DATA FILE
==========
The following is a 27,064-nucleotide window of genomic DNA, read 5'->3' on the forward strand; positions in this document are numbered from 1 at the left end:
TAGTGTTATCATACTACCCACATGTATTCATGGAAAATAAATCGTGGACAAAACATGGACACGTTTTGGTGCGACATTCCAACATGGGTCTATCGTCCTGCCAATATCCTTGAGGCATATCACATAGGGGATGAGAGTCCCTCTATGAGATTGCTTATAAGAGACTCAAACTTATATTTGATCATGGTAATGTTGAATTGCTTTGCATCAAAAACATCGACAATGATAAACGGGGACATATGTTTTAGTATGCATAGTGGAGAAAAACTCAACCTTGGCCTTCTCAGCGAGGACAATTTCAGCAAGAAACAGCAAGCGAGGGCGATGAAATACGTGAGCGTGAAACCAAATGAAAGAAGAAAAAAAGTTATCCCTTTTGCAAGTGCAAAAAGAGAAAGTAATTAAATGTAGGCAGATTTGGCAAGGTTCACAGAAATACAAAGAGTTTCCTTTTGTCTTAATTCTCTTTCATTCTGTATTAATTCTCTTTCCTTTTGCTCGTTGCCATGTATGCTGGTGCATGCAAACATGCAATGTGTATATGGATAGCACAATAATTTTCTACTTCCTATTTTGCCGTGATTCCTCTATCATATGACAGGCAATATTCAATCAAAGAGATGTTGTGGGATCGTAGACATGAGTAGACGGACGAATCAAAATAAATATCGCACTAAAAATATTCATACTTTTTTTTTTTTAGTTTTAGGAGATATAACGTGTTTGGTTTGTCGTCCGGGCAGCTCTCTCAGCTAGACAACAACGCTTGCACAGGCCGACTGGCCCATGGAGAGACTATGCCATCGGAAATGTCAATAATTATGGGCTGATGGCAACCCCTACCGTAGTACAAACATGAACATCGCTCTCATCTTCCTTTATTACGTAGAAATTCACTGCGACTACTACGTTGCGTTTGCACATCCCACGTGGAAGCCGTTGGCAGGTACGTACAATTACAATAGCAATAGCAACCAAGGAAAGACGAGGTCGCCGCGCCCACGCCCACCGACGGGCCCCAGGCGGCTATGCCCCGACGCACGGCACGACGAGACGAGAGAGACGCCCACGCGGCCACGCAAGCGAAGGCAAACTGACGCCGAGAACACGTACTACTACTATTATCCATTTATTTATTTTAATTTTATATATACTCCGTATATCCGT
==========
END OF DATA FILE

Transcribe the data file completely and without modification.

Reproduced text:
The following is a 27,064-nucleotide window of genomic DNA, read 5'->3' on the forward strand; positions in this document are numbered from 1 at the left end:
TAGTGTTATCATACTACCCACATGTATTCATGGAAAATAAATCGTGGACAAAACATGGACACGTTTTGGTGCGACATTCCAACATGGGTCTATCGTCCTGCCAATATCCTTGAGGCATATCACATAGGGGATGAGAGTCCCTCTATGAGATTGCTTATAAGAGACTCAAACTTATATTTGATCATGGTAATGTTGAATTGCTTTGCATCAAAAACATCGACAATGATAAACGGGGACATATGTTTTAGTATGCATAGTGGAGAAAAACTCAACCTTGGCCTTCTCAGCGAGGACAATTTCAGCAAGAAACAGCAAGCGAGGGCGATGAAATACGTGAGCGTGAAACCAAATGAAAGAAGAAAAAAAGTTATCCCTTTTGCAAGTGCAAAAAGAGAAAGTAATTAAATGTAGGCAGATTTGGCAAGGTTCACAGAAATACAAAGAGTTTCCTTTTGTCTTAATTCTCTTTCATTCTGTATTAATTCTCTTTCCTTTTGCTCGTTGCCATGTATGCTGGTGCATGCAAACATGCAATGTGTATATGGATAGCACAATAATTTTCTACTTCCTATTTTGCCGTGATTCCTCTATCATATGACAGGCAATATTCAATCAAAGAGATGTTGTGGGATCGTAGACATGAGTAGACGGACGAATCAAAATAAATATCGCACTAAAAATATTCATACTTTTTTTTTTTTAGTTTTAGGAGATATAACGTGTTTGGTTTGTCGTCCGGGCAGCTCTCTCAGCTAGACAACAACGCTTGCACAGGCCGACTGGCCCATGGAGAGACTATGCCATCGGAAATGTCAATAATTATGGGCTGATGGCAACCCCTACCGTAGTACAAACATGAACATCGCTCTCATCTTCCTTTATTACGTAGAAATTCACTGCGACTACTACGTTGCGTTTGCACATCCCACGTGGAAGCCGTTGGCAGGTACGTACAATTACAATAGCAATAGCAACCAAGGAAAGACGAGGTCGCCGCGCCCACGCCCACCGACGGGCCCCAGGCGGCTATGCCCCGACGCACGGCACGACGAGACGAGAGAGACGCCCACGCGGCCACGCAAGCGAAGGCAAACTGACGCCGAGAACACGTACTACTACTATTATCCATTTATTTATTTTAATTTTATATATACTCCGTATATCCGT